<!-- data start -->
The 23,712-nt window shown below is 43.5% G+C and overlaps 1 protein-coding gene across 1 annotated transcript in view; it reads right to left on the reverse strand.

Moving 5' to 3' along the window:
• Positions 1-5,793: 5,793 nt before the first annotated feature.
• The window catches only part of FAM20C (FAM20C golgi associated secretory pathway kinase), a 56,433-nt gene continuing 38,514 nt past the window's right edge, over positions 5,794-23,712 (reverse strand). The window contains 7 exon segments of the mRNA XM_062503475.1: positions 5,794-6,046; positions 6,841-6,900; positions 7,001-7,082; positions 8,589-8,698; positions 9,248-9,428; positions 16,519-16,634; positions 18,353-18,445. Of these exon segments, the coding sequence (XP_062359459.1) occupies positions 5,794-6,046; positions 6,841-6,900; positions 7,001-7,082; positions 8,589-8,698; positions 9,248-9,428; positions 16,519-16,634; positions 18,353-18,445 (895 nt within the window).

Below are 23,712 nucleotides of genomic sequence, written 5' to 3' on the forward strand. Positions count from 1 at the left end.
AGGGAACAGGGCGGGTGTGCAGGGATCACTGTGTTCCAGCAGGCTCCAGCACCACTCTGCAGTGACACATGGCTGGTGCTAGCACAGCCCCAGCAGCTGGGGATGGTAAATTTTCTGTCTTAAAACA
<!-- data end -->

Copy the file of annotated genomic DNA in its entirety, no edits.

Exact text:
The 23,712-nt window shown below is 43.5% G+C and overlaps 1 protein-coding gene across 1 annotated transcript in view; it reads right to left on the reverse strand.

Moving 5' to 3' along the window:
• Positions 1-5,793: 5,793 nt before the first annotated feature.
• The window catches only part of FAM20C (FAM20C golgi associated secretory pathway kinase), a 56,433-nt gene continuing 38,514 nt past the window's right edge, over positions 5,794-23,712 (reverse strand). The window contains 7 exon segments of the mRNA XM_062503475.1: positions 5,794-6,046; positions 6,841-6,900; positions 7,001-7,082; positions 8,589-8,698; positions 9,248-9,428; positions 16,519-16,634; positions 18,353-18,445. Of these exon segments, the coding sequence (XP_062359459.1) occupies positions 5,794-6,046; positions 6,841-6,900; positions 7,001-7,082; positions 8,589-8,698; positions 9,248-9,428; positions 16,519-16,634; positions 18,353-18,445 (895 nt within the window).

Below are 23,712 nucleotides of genomic sequence, written 5' to 3' on the forward strand. Positions count from 1 at the left end.
AGGGAACAGGGCGGGTGTGCAGGGATCACTGTGTTCCAGCAGGCTCCAGCACCACTCTGCAGTGACACATGGCTGGTGCTAGCACAGCCCCAGCAGCTGGGGATGGTAAATTTTCTGTCTTAAAACA